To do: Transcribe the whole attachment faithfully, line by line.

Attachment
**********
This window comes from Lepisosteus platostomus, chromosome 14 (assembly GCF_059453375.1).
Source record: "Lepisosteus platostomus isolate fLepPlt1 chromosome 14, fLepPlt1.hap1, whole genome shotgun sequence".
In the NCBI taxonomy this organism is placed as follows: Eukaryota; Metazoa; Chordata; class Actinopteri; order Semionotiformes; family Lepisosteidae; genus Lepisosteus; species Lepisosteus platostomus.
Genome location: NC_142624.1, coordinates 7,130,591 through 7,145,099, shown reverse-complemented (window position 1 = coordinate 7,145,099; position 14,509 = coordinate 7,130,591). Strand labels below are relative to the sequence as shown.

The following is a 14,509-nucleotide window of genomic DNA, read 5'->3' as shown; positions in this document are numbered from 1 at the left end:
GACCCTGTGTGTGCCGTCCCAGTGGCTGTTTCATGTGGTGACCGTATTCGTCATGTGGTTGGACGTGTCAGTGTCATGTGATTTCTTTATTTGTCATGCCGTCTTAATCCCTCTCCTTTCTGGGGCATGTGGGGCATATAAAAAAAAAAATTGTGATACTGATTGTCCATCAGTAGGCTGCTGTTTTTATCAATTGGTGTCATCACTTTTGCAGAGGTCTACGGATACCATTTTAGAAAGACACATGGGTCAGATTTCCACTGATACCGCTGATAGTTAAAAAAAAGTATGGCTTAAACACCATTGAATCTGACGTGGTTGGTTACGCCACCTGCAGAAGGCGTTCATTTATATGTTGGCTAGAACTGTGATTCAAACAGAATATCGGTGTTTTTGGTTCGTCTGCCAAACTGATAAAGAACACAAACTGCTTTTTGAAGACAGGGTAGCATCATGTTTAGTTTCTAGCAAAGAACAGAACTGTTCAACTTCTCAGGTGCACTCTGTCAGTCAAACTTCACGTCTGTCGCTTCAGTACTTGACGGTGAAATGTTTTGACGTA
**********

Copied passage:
This window comes from Lepisosteus platostomus, chromosome 14 (assembly GCF_059453375.1).
Source record: "Lepisosteus platostomus isolate fLepPlt1 chromosome 14, fLepPlt1.hap1, whole genome shotgun sequence".
In the NCBI taxonomy this organism is placed as follows: Eukaryota; Metazoa; Chordata; class Actinopteri; order Semionotiformes; family Lepisosteidae; genus Lepisosteus; species Lepisosteus platostomus.
Genome location: NC_142624.1, coordinates 7,130,591 through 7,145,099, shown reverse-complemented (window position 1 = coordinate 7,145,099; position 14,509 = coordinate 7,130,591). Strand labels below are relative to the sequence as shown.

The following is a 14,509-nucleotide window of genomic DNA, read 5'->3' as shown; positions in this document are numbered from 1 at the left end:
GACCCTGTGTGTGCCGTCCCAGTGGCTGTTTCATGTGGTGACCGTATTCGTCATGTGGTTGGACGTGTCAGTGTCATGTGATTTCTTTATTTGTCATGCCGTCTTAATCCCTCTCCTTTCTGGGGCATGTGGGGCATATAAAAAAAAAAATTGTGATACTGATTGTCCATCAGTAGGCTGCTGTTTTTATCAATTGGTGTCATCACTTTTGCAGAGGTCTACGGATACCATTTTAGAAAGACACATGGGTCAGATTTCCACTGATACCGCTGATAGTTAAAAAAAAGTATGGCTTAAACACCATTGAATCTGACGTGGTTGGTTACGCCACCTGCAGAAGGCGTTCATTTATATGTTGGCTAGAACTGTGATTCAAACAGAATATCGGTGTTTTTGGTTCGTCTGCCAAACTGATAAAGAACACAAACTGCTTTTTGAAGACAGGGTAGCATCATGTTTAGTTTCTAGCAAAGAACAGAACTGTTCAACTTCTCAGGTGCACTCTGTCAGTCAAACTTCACGTCTGTCGCTTCAGTACTTGACGGTGAAATGTTTTGACGTA